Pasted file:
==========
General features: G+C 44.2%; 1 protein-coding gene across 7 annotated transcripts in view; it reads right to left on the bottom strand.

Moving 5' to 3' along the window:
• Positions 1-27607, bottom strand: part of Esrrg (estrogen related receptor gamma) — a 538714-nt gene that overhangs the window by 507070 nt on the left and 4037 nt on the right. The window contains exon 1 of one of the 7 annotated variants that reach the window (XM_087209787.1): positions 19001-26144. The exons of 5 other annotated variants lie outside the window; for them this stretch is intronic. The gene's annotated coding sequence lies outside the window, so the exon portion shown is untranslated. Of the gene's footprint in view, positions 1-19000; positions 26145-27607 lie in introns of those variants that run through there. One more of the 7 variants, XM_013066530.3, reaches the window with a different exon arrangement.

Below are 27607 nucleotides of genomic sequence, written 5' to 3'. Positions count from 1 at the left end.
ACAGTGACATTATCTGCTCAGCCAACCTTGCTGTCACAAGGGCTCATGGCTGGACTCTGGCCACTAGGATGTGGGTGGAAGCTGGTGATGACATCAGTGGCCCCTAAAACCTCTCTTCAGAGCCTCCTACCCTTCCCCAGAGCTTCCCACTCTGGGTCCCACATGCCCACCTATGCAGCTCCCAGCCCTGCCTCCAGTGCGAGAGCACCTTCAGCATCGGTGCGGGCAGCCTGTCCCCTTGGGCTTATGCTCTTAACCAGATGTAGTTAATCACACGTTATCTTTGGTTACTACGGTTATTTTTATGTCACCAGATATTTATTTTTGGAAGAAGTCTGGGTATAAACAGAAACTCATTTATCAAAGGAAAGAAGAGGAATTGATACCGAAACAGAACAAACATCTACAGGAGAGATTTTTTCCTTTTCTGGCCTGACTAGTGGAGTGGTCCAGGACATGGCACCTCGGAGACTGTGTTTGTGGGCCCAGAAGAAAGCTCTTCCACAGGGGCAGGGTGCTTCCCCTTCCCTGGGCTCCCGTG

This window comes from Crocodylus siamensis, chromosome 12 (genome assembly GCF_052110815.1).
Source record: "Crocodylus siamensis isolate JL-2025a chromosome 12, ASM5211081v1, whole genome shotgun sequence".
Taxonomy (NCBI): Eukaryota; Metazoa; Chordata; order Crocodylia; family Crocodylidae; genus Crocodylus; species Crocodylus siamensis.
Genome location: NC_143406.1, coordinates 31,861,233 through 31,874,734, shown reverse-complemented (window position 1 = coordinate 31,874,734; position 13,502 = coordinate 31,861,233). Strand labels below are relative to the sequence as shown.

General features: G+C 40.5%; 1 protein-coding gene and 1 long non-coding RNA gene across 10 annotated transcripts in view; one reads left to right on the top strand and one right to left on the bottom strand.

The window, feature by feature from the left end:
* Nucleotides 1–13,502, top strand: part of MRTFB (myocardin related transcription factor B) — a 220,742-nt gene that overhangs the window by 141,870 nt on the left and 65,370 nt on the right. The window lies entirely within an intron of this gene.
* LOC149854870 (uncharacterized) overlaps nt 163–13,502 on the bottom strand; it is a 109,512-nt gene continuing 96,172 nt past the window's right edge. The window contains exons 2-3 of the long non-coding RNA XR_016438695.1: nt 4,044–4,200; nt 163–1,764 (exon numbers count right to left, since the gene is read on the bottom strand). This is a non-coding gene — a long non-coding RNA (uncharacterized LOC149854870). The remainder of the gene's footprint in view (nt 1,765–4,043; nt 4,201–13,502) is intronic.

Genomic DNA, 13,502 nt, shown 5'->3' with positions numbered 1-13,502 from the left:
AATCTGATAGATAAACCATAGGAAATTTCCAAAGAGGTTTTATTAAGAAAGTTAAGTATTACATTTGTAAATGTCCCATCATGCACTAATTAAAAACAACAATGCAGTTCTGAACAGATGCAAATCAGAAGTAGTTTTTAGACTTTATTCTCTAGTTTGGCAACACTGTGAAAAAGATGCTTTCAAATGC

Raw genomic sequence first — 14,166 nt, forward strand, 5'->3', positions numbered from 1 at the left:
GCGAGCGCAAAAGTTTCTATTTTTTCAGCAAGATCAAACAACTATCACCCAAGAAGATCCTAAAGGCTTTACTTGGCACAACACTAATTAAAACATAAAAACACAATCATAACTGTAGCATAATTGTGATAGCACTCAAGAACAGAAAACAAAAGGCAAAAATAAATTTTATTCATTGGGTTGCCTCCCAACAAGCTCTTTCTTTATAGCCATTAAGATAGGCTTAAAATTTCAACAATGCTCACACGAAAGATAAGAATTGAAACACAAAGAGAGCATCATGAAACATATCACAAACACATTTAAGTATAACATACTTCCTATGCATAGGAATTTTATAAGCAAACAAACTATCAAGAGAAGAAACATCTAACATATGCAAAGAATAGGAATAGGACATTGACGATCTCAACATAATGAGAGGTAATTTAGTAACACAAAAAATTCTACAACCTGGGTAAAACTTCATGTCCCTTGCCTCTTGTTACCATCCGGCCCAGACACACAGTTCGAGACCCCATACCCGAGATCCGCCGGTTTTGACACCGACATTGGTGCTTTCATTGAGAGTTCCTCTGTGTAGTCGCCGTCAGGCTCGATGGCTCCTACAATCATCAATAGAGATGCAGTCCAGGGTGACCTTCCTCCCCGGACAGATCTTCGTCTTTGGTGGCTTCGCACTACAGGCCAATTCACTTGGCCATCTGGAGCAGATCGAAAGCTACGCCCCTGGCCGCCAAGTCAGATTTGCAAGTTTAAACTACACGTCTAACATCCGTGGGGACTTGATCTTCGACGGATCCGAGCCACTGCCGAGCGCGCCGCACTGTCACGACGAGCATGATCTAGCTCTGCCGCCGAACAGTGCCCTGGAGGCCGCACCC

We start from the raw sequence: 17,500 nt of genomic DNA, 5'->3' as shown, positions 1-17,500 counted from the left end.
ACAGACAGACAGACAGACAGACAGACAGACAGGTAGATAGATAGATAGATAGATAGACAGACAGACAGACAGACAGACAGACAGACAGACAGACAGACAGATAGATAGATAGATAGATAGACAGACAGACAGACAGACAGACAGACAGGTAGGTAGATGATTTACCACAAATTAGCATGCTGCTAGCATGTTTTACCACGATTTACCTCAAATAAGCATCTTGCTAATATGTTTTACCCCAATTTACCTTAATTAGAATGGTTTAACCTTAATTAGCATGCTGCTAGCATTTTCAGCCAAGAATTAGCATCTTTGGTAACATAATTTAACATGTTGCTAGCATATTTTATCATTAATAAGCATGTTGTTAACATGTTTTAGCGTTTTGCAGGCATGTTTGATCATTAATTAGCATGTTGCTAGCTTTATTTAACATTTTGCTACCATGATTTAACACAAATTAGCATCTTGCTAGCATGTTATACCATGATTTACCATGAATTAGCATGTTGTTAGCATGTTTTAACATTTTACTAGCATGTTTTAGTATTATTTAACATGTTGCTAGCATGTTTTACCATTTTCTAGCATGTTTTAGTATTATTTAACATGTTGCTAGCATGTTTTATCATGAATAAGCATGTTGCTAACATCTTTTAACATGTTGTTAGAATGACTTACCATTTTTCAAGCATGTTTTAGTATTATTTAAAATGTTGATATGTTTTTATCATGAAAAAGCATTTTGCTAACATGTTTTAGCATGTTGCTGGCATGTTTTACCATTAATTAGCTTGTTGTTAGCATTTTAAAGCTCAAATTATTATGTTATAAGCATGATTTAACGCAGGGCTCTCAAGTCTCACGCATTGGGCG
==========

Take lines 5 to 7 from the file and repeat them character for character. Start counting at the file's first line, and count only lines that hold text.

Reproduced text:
ACAGTGACATTATCTGCTCAGCCAACCTTGCTGTCACAAGGGCTCATGGCTGGACTCTGGCCACTAGGATGTGGGTGGAAGCTGGTGATGACATCAGTGGCCCCTAAAACCTCTCTTCAGAGCCTCCTACCCTTCCCCAGAGCTTCCCACTCTGGGTCCCACATGCCCACCTATGCAGCTCCCAGCCCTGCCTCCAGTGCGAGAGCACCTTCAGCATCGGTGCGGGCAGCCTGTCCCCTTGGGCTTATGCTCTTAACCAGATGTAGTTAATCACACGTTATCTTTGGTTACTACGGTTATTTTTATGTCACCAGATATTTATTTTTGGAAGAAGTCTGGGTATAAACAGAAACTCATTTATCAAAGGAAAGAAGAGGAATTGATACCGAAACAGAACAAACATCTACAGGAGAGATTTTTTCCTTTTCTGGCCTGACTAGTGGAGTGGTCCAGGACATGGCACCTCGGAGACTGTGTTTGTGGGCCCAGAAGAAAGCTCTTCCACAGGGGCAGGGTGCTTCCCCTTCCCTGGGCTCCCGTG

This window comes from Crocodylus siamensis, chromosome 12 (genome assembly GCF_052110815.1).
Source record: "Crocodylus siamensis isolate JL-2025a chromosome 12, ASM5211081v1, whole genome shotgun sequence".